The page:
31st August 2019: ITU Sprint World Championships in Lausanne - my second year of racing on the World stage with the best non-elite triathletes on the planet!
This year was totally different to last year for a couple of reasons:
1. I was no longer a newbie, having competed in the Gold Coast in 2018 (even though I was at the top end of my age group then)
2. I had been self-coaching since January 2019, mainly due to costs and also because I had moved to Perth and hadn't yet found a squad/coach that I was happy with. I also wanted to experiment on myself, using Training Peaks and using my coaching knowledge and skills. I am a coach after all!
So the pressure was on!!!
In summary, I had a week in the UK to get over jetlag then flew to Lausanne three days before the race to reccie the course and do all the pre-race admin that is essential in such a huge event. My aim was to come in the top half - an improvement on last years 43/75.
I was really pleased with my result: 27/85 in my age-group and 7/17 Brit in my age group.
Swim: 15:29 (27th) - need a minute off this
T1: 2:56 (38th) - must run quicker
Bike: 38:34 (40th) - lots of work to do here
T2: 1:53 (10th) - Yay, that'll do
Run: 24:26 (24th) - Not bad, need a few positions here too!
Overall time: 1:23:19 (27th)
All in all, a success. PLUS I felt GOOD in the race and felt strong in the run....always a positive indicator for me, as that's where I tend to flag and slow down.
So for those of you who want to read the detail of the event, the pre-race planning and general thoughts and observations of the race, get yourself a hot drink or glass of wine and read on......otherwise you can get back to work, the dishes, the laundry, the TV, or your training!
Wednesday before the race
I flew into Geneva and took the train to Lausanne. I had booked into the Team GB hotel, just for ease, position and convenience to the course and race venue. It was the most expensive hotel I think I have ever stayed in but decided I didn't want the hassle of being out of town and have to make my own way in each day. I also knew a few people who were also staying there. All in all, it made for a stress-free event - exactly what I wanted.
Having checked in I went out with fellow GB athlete Julie G (65-69) for a reccie of the bike course. There were a few GB team reccies planned for the following day but I didn't feel like doing much else today and figured the more times I can get onto the course the better. It was famously hilly and technical so I needed every advantage I could get!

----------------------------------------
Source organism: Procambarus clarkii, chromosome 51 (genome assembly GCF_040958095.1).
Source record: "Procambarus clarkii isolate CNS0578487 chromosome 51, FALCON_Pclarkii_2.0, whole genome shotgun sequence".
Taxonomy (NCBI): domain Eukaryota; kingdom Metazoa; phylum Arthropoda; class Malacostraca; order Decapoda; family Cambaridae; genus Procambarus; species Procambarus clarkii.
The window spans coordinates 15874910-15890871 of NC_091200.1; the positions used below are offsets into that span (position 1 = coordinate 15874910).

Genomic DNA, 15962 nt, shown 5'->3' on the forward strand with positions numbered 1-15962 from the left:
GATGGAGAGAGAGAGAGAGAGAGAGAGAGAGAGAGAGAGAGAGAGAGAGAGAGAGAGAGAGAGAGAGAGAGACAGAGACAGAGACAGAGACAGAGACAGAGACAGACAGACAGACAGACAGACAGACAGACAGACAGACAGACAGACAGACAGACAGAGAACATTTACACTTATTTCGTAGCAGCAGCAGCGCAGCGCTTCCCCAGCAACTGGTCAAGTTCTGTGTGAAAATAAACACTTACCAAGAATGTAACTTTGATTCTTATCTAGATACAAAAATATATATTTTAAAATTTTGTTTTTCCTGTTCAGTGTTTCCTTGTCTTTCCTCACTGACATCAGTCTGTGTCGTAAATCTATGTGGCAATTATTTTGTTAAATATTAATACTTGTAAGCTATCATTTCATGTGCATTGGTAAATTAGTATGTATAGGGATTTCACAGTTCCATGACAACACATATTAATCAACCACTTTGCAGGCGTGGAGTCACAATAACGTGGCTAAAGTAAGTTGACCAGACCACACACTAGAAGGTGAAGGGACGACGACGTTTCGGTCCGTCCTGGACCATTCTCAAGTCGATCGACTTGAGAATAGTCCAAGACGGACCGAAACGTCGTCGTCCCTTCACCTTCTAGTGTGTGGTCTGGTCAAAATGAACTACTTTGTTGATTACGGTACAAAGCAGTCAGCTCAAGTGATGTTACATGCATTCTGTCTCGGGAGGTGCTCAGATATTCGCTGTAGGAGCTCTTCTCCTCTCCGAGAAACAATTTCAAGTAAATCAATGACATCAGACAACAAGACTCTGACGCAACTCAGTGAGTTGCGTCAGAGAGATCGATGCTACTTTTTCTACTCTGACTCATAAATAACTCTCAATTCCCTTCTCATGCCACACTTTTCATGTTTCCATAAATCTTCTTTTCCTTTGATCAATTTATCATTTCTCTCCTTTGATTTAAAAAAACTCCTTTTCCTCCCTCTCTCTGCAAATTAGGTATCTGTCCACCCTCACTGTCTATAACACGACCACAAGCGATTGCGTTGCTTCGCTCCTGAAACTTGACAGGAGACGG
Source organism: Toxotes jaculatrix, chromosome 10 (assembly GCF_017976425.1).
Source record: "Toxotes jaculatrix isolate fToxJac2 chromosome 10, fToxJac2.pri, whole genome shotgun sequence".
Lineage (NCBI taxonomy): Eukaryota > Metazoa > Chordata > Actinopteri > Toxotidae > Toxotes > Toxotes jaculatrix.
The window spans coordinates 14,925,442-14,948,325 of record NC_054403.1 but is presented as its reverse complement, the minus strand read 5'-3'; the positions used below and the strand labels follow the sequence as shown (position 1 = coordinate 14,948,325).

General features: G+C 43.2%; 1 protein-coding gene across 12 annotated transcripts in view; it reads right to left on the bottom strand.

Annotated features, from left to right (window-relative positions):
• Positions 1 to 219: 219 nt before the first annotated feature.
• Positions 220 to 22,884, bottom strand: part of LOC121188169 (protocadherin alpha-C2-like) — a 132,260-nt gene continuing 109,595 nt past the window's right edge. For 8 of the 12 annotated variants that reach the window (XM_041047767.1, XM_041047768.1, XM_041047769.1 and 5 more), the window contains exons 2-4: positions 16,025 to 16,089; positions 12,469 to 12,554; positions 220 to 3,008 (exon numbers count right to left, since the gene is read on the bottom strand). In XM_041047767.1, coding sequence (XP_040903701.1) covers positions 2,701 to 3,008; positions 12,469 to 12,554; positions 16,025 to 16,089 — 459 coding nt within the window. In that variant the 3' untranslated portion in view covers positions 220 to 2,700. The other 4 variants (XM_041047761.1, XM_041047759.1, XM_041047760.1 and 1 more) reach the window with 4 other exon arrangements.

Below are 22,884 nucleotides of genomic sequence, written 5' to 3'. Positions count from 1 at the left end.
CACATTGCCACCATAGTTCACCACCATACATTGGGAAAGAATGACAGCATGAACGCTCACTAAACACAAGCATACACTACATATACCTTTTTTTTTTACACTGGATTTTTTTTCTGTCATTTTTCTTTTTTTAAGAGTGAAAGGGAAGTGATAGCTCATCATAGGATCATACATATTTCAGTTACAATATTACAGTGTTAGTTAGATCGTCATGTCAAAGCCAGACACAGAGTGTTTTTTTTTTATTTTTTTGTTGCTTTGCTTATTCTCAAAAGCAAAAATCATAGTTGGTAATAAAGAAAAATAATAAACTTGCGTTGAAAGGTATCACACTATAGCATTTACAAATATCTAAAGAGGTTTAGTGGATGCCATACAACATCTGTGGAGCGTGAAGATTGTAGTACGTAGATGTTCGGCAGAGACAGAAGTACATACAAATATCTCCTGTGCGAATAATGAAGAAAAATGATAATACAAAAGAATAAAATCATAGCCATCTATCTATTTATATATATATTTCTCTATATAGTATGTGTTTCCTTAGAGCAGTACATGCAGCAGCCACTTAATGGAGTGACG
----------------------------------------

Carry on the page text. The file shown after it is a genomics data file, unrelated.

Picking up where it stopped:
Then an early night, after an impromptu social dinner with Julie and her hubbie and two Australian athletes I know from Swimsmooth Perth!
Today was an informal 'organised' bike reccie with a few other GB athletes - probably about 30 or so of us meandering around the busy Lausanne streets trying out the course and sussing out the hills. The main hill was approx 700m @ 12% incline only about 3 minutes into the first lap, I was Ok with that, but what I wasn't looking forward to was the 20% decline a little later on with a sharp right hand corner at the end of it!
After the bike I did my last run before the race - just 20 minutes with 6 x 20sec strides to keep the legs fresh. At 9am I was already boiling hot and sweating like a pig!! It didn't bode well for race day......
After a late brekkie and a very full tummy (those hotel buffets always become lunch as well), Jane arrived. One of my best mates from Uni, I invited her along the week before to be super support crew! She's a non-triathlete but great company, so it was really good to spend some time with her.
The afternoon was spent registering for the race - i.e. standing in line, collecting the race pack and picking up the oversized t-shirt that went to Toby! Then for some sightseeing of Lausanne.
After an interrupted nights sleep (5hrs....I hadn't realised my roommate snored!) Friday morning 0900 was the GB team briefing.
This lasted approximately 45 mins and the entire age-group team (over 300 from 18-85yrs) attended a presentation about the event - to include everything from how to rack bike to the details of the course and penalties. We have two team managers: one for the sprint and the other for the standard racers; both always present, supportive and invaluable. And both volunteers!
After another mammoth brekkie it was time for bike racking and then the swim reccie. This was also a useful exercise as it was a good 600m walk from transition to the swim start, so that needed to be factored in on race day. We did the reccie without wetsuits as the temperature was hovering around the 23'C mark and likely to be non-wetsuit in the race the following day (22'c was the cutoff). The water was gorgeous; flat, warm, clear. It was great to swim to the exit and practice sighting on specific landmarks, and know which buoys to follow.
The rest of the day was spent with feet up by the pool (and a nanny nap for me). The weather was hot and draining so it was important to stay out of the sun today, to be rested for tomorrows race.